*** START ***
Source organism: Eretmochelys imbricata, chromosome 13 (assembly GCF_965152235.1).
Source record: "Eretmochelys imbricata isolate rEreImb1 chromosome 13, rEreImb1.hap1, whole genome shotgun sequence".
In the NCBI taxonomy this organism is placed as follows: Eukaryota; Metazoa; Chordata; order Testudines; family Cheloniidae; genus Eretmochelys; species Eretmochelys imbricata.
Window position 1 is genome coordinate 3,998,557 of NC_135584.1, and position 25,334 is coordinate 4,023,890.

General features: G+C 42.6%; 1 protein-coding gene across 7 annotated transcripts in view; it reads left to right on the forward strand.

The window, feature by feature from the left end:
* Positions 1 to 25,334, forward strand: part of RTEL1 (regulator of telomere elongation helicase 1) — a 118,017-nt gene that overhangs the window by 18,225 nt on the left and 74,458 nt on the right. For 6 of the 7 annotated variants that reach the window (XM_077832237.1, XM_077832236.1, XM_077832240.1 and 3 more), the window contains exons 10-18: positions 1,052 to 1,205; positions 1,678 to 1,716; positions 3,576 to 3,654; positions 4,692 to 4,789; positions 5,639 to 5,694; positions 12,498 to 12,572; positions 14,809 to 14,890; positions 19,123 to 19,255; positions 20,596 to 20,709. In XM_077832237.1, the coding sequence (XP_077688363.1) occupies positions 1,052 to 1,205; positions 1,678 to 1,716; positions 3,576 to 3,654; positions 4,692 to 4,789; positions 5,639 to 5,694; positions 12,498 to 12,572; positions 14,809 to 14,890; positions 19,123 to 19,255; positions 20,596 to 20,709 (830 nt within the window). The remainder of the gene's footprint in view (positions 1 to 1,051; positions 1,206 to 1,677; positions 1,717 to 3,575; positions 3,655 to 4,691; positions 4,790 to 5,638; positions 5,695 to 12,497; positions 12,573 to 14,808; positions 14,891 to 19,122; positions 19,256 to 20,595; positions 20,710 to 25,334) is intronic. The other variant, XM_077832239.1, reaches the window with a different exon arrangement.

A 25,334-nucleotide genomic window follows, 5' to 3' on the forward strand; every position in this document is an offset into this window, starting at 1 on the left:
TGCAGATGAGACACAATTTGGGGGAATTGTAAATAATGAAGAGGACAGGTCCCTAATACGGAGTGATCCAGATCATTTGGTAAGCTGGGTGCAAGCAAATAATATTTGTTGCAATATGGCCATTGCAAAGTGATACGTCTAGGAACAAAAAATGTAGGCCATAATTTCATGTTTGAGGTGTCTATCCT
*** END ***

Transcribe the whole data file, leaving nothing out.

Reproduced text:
Source organism: Eretmochelys imbricata, chromosome 13 (assembly GCF_965152235.1).
Source record: "Eretmochelys imbricata isolate rEreImb1 chromosome 13, rEreImb1.hap1, whole genome shotgun sequence".
In the NCBI taxonomy this organism is placed as follows: Eukaryota; Metazoa; Chordata; order Testudines; family Cheloniidae; genus Eretmochelys; species Eretmochelys imbricata.
Window position 1 is genome coordinate 3,998,557 of NC_135584.1, and position 25,334 is coordinate 4,023,890.

General features: G+C 42.6%; 1 protein-coding gene across 7 annotated transcripts in view; it reads left to right on the forward strand.

The window, feature by feature from the left end:
* Positions 1 to 25,334, forward strand: part of RTEL1 (regulator of telomere elongation helicase 1) — a 118,017-nt gene that overhangs the window by 18,225 nt on the left and 74,458 nt on the right. For 6 of the 7 annotated variants that reach the window (XM_077832237.1, XM_077832236.1, XM_077832240.1 and 3 more), the window contains exons 10-18: positions 1,052 to 1,205; positions 1,678 to 1,716; positions 3,576 to 3,654; positions 4,692 to 4,789; positions 5,639 to 5,694; positions 12,498 to 12,572; positions 14,809 to 14,890; positions 19,123 to 19,255; positions 20,596 to 20,709. In XM_077832237.1, the coding sequence (XP_077688363.1) occupies positions 1,052 to 1,205; positions 1,678 to 1,716; positions 3,576 to 3,654; positions 4,692 to 4,789; positions 5,639 to 5,694; positions 12,498 to 12,572; positions 14,809 to 14,890; positions 19,123 to 19,255; positions 20,596 to 20,709 (830 nt within the window). The remainder of the gene's footprint in view (positions 1 to 1,051; positions 1,206 to 1,677; positions 1,717 to 3,575; positions 3,655 to 4,691; positions 4,790 to 5,638; positions 5,695 to 12,497; positions 12,573 to 14,808; positions 14,891 to 19,122; positions 19,256 to 20,595; positions 20,710 to 25,334) is intronic. The other variant, XM_077832239.1, reaches the window with a different exon arrangement.

A 25,334-nucleotide genomic window follows, 5' to 3' on the forward strand; every position in this document is an offset into this window, starting at 1 on the left:
TGCAGATGAGACACAATTTGGGGGAATTGTAAATAATGAAGAGGACAGGTCCCTAATACGGAGTGATCCAGATCATTTGGTAAGCTGGGTGCAAGCAAATAATATTTGTTGCAATATGGCCATTGCAAAGTGATACGTCTAGGAACAAAAAATGTAGGCCATAATTTCATGTTTGAGGTGTCTATCCT